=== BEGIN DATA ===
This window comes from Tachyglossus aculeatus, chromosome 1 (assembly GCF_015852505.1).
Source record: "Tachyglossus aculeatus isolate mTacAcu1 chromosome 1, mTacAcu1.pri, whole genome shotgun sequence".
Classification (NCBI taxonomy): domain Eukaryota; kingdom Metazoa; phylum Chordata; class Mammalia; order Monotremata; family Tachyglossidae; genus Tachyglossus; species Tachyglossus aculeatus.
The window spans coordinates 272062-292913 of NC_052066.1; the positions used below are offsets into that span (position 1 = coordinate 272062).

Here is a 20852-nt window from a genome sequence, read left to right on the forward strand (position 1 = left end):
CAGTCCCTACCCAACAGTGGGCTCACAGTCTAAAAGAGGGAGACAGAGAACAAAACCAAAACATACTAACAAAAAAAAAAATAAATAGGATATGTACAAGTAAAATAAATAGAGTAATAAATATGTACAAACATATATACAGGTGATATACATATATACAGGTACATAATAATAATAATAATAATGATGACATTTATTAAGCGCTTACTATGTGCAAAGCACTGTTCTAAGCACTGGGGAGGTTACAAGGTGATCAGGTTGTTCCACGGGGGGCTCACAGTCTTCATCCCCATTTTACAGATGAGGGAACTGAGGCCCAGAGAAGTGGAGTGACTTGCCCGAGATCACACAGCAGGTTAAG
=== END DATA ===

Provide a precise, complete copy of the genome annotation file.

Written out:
This window comes from Tachyglossus aculeatus, chromosome 1 (assembly GCF_015852505.1).
Source record: "Tachyglossus aculeatus isolate mTacAcu1 chromosome 1, mTacAcu1.pri, whole genome shotgun sequence".
Classification (NCBI taxonomy): domain Eukaryota; kingdom Metazoa; phylum Chordata; class Mammalia; order Monotremata; family Tachyglossidae; genus Tachyglossus; species Tachyglossus aculeatus.
The window spans coordinates 272062-292913 of NC_052066.1; the positions used below are offsets into that span (position 1 = coordinate 272062).

Here is a 20852-nt window from a genome sequence, read left to right on the forward strand (position 1 = left end):
CAGTCCCTACCCAACAGTGGGCTCACAGTCTAAAAGAGGGAGACAGAGAACAAAACCAAAACATACTAACAAAAAAAAAAATAAATAGGATATGTACAAGTAAAATAAATAGAGTAATAAATATGTACAAACATATATACAGGTGATATACATATATACAGGTACATAATAATAATAATAATAATGATGACATTTATTAAGCGCTTACTATGTGCAAAGCACTGTTCTAAGCACTGGGGAGGTTACAAGGTGATCAGGTTGTTCCACGGGGGGCTCACAGTCTTCATCCCCATTTTACAGATGAGGGAACTGAGGCCCAGAGAAGTGGAGTGACTTGCCCGAGATCACACAGCAGGTTAAG